BISMARCK, N.D. — Two initiative campaigns begun Tuesday would let voters decide whether the University of North Dakota should keep its Fighting Sioux nickname in spite of penalties by the NCAA, which considers it offensive to American Indians.
One referendum would repeal the North Dakota Legislature’s decision last month to allow UND to drop the contentious nickname, which its teams have used since 1930.
The second initiative would change the North Dakota Constitution to require UND to continue using the Fighting Sioux name. The proposed amendment is one sentence: “The University of North Dakota and its intercollegiate athletic teams shall be known as the Fighting Sioux.”
Continued use of the moniker would expose the Grand Forks school to NCAA penalties, including a ban on hosting postseason tournaments, and may complicate its efforts to join the Big Sky athletics conference next year.
North Dakota Secretary of State Al Jaeger’s approval of the ballot measures Tuesday allows supporters of the Fighting Sioux nickname to begin gathering petition signatures. The measures will go to a statewide vote if nickname backers collect enough names.
Under the repeal initiative, if nickname supporters turn in petition signatures from at least 13,452 North Dakota voters by Feb. 7, University of North Dakota teams will have to keep using the Fighting Sioux nickname until the next statewide election. North Dakota is holding a primary June 12, but Gov. Jack Dalrymple has the option of calling a special election before then.
The constitutional initiative requires supporters to collect signatures from at least 26,904 North Dakota voters by Aug. 8 in order to put the amendment to a vote in the November 2012 general election.
If the change is approved, UND would have to keep the Fighting Sioux name unless voters decided later to repeal the amendment.
As long as UND keeps the Fighting Sioux nickname, the NCAA will bar the school from hosting postseason tournaments. UND teams also may not wear uniforms in postseason play with the nickname or a logo that features the profile of an American Indian warrior.
UND has supported retiring the nickname. University spokesman Peter Johnson declined comment Tuesday about the measures.
Erik Christianson, an NCAA spokesman, said the university’s teams would remain subject to NCAA sanctions if the nickname is used. Doug Fullerton, commissioner of the Big Sky Conference, did not immediately respond on Tuesday to telephone and email messages requesting comment.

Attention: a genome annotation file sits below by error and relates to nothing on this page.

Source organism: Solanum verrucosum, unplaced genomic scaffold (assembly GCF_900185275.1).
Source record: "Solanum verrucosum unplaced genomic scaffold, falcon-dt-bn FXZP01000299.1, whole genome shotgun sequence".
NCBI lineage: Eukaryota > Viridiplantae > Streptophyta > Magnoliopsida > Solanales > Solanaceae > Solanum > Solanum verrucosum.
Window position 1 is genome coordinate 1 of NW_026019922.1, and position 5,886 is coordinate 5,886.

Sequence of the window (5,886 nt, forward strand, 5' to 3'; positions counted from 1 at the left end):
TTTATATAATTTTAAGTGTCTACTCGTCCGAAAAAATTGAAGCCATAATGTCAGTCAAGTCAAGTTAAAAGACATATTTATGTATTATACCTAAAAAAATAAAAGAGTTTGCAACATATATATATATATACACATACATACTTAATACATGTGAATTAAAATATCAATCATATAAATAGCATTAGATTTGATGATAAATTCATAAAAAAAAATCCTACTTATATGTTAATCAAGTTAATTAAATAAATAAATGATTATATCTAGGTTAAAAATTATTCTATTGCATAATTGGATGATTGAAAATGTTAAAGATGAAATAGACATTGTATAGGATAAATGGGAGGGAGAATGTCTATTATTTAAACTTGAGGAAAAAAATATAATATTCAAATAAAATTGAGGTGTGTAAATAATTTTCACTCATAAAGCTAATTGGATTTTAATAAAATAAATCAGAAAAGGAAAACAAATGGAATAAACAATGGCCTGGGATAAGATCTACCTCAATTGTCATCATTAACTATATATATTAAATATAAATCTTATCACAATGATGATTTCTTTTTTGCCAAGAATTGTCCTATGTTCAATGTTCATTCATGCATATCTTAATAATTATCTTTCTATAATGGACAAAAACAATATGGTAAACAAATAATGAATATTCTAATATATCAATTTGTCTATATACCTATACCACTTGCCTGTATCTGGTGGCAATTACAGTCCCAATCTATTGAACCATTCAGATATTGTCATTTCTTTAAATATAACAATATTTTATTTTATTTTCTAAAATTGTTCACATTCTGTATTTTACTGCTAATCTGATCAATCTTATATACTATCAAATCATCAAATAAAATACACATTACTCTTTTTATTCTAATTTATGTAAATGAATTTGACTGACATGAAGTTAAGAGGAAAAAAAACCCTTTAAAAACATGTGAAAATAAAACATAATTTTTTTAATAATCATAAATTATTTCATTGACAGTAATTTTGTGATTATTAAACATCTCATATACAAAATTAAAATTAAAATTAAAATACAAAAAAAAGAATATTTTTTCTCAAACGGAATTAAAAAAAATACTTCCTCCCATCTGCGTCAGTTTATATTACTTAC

The sponsoring committees for the two measures include individual members of the Spirit Lake and Standing Rock Sioux tribes who have been vocal supporters of the nickname.
Spirit Lake members backed the nickname during a reservation referendum. The Standing Rock reservation has not had a vote, and its tribal council has repeatedly opposed the Fighting Sioux name.
Rep. Al Carlson, R-Fargo, the majority leader in the North Dakota House, said the constitutional amendment would give nickname supporters and critics a statewide forum to debate their views.
Carlson has sponsored legislation that required UND to keep its nickname. He said an overwhelming vote in its favor may prompt the NCAA to relax its opposition.
“It never hurts to have the vote,” Carlson said Tuesday. “You know what, it’s worth a try … Maybe a referendum across our state would have some meaning to the NCAA.”
Democratic state Sen. Mac Schneider and GOP state Rep. Stacey Dahl, who represent a Grand Forks district that includes the university, said the measures would cause problems for the school’s athletics recruiting and scheduling if approved.
Schneider, a former UND football player, said the “negative ramifications that come from having a (pro-nickname) law on the books, whether it’s passed by the Legislature or enacted by the people through an initiated measure, are the same.”
“North Dakota voters are smart. They do love the Fighting Sioux nickname. But they’re also wise enough to see that this is going to harm UND,” Schneider said.
The Fighting Sioux dispute began in 2005, when the NCAA listed the University of North Dakota among a group of schools with American Indian nicknames, logos and mascots that the association said were “hostile and offensive” to Indians.
UND is the only school where the issue remains unresolved. Last spring, the North Dakota Legislature approved a bill, sponsored by Carlson, that ordered the school to continue using the nickname. But lawmakers changed their minds during a special session last month and agreed to allow UND to drop it.
The referendum measure would, in essence, repeal the repeal, and restore the earlier state law that requires UND to keep its Fighting Sioux nickname and American Indian head logo. The proposed constitutional amendment does not say UND must keep the logo.